It’s only been six months since AOL launched the revamped Patch, a hyperlocal content initiative, yet already it’s the target of quite a bit of criticism. AOL says it is attempting to make digital, local journalism professional and profitable. Each of the local sites — currently 99 across nine states — is run by a professional journalist who reports, edits, and curates news stories.
The criticism begins from the existing local-news providers who are already struggling to find enough advertising dollars to survive. By targeting towns and neighborhoods with populations of between 15,000 to 50,000, Patch is often setting up camp in areas that already have adequate local coverage rather than trying to find underserved locations.
In addition to possibly drawing away ad revenue, it’s also snatching up some of the other publications’ staff — it’s even been nicknamed “Poach” by some. Timothy Rutt, editor of the Altadenablog, which covers Altadena, California, says that Patch offered him a paid job as one of its Local Editors. Those positions pay between $38 – 45,000 per year, but Rutt declined the offer. He explained that one of his reasons for staying with Altadenablog was, “[b]ecause we don’t answer to any corporate masters, Altadenablog has the ability to be nimble in its coverage, to switch gears if needed.”
Since it is a large corporation, however, AOL has more money to throw around than most of its smaller competitors. AOL said it would spend $50 million throughout 2010 to further develop the network to hundreds of neighborhood news sites across the U.S., for example. Polly Kreisman, contributor to Lost Remote, writes:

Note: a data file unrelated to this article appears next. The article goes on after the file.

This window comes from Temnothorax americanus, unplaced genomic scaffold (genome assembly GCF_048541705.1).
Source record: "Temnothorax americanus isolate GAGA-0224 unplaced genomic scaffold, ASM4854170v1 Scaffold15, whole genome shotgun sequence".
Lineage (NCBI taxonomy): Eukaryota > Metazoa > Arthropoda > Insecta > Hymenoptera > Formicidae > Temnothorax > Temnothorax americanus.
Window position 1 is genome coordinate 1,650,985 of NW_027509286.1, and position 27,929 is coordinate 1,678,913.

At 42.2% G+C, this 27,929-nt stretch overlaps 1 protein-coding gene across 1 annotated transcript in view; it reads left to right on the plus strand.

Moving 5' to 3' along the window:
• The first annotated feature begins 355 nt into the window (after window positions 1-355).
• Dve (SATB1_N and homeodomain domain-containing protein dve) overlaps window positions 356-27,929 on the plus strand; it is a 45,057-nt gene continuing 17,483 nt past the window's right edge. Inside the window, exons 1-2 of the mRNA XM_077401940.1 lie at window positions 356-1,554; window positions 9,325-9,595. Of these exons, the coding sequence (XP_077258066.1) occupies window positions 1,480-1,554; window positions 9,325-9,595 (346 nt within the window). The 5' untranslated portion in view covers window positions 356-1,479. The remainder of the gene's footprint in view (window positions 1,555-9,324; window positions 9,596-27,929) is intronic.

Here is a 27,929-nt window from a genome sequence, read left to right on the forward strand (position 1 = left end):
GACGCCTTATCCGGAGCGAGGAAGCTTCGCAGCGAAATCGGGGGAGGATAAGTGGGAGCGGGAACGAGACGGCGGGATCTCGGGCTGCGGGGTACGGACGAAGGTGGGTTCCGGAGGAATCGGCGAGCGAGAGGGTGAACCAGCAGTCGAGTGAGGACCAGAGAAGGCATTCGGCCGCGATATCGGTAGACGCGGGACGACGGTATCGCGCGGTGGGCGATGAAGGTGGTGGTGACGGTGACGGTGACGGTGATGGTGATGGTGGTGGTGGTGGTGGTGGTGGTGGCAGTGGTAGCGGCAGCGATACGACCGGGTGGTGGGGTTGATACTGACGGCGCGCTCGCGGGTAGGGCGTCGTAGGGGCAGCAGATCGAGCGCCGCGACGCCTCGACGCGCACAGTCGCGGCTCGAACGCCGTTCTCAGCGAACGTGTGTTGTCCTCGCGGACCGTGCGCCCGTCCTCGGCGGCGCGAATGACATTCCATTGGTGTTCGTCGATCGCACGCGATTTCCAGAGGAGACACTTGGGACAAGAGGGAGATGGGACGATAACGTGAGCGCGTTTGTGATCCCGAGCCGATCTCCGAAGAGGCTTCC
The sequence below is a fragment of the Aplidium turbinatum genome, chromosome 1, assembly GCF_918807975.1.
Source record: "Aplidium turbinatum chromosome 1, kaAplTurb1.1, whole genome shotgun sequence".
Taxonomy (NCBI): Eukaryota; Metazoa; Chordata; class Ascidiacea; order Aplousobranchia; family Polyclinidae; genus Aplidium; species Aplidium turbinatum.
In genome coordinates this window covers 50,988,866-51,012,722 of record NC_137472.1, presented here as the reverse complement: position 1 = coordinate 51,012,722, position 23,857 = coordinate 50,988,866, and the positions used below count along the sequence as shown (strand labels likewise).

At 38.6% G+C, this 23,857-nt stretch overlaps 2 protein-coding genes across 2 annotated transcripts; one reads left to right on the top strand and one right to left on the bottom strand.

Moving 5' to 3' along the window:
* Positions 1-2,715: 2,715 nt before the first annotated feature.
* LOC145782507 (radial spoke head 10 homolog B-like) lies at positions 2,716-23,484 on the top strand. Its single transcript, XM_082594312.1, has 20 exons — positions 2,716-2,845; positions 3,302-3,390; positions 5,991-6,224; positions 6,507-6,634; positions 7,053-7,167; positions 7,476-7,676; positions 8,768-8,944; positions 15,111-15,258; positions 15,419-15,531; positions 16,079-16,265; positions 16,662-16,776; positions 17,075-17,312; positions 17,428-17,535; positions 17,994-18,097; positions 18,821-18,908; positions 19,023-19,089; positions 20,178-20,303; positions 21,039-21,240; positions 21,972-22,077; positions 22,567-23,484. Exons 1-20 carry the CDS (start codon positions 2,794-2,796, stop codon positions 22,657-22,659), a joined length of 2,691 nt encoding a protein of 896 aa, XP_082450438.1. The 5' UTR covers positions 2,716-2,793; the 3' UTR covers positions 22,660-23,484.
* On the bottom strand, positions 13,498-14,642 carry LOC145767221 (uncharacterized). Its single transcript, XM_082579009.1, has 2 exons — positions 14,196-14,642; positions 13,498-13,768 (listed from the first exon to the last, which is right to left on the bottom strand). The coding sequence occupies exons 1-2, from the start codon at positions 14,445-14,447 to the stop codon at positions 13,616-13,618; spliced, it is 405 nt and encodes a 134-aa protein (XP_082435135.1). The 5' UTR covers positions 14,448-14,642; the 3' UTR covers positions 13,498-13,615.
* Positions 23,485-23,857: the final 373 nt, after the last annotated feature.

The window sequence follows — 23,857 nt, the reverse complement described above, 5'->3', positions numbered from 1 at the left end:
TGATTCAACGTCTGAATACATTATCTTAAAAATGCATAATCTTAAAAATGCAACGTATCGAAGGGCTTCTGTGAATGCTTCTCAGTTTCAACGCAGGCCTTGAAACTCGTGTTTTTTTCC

It’s capitalism. We are okay with that. Media is reinventing. We are okay with that too. These are great training grounds for young journalists. Even better. I’m jus’ sayin’ let’s all keep an eye out for each other and not lose sight of why we do this to begin with: to tell stories, inform, protect, advocate and provide a platform for all voices. The voices with the best economy of scale shouldn’t automatically win.
Dan Kennedy, an assistant professor at Northeastern University’s School of Journalism who specializes in new media trends, runs a blog called Media Nation. One of Patch’s Local Editors (LE) submitted an email to Kennedy that he was allowed to reprint anonymously. The LE’s email describes less than stellar working conditions at Patch — specifically the long hours (over 70 per week) and the difficulty in taking time off in the evenings and on the weekends. Other LEs have anonymously submitted contrasting responses to Business Insider, however.
Still more criticism has been aimed at Patch’s revenue model, although AOL will reportedly not rely solely on advertising for its profit. The other revenue sources are apparently top secret, however.
See all of SixEstate’s coverage of AOL, including its Seed content submission project, here.
Source: “TBD.com making its move into the crowded market of local news,” The Washington Post, 08/07/10
Source: “Los Angeles Media Ready to Fight AOL’s Patch.com,” The Exception, 08/05/10
Source: “Patch Dispatch,” Lost Remote, 08/05/10
Source: “Hard times working the Patch,” Media Nation, 08/05/10
Source: “With Patch, AOL offers challenge to local news,” The Boston Globe, 08/05/10
Source: “Patch Editors Respond To Claims Of Sweatshop-Like Workload,” Business Insider‘s The Wire, 08/06/10
Image of Patch logo used under Fair Use: Reporting, and other image by Cassandra Jowett, used under its Creative Commons license.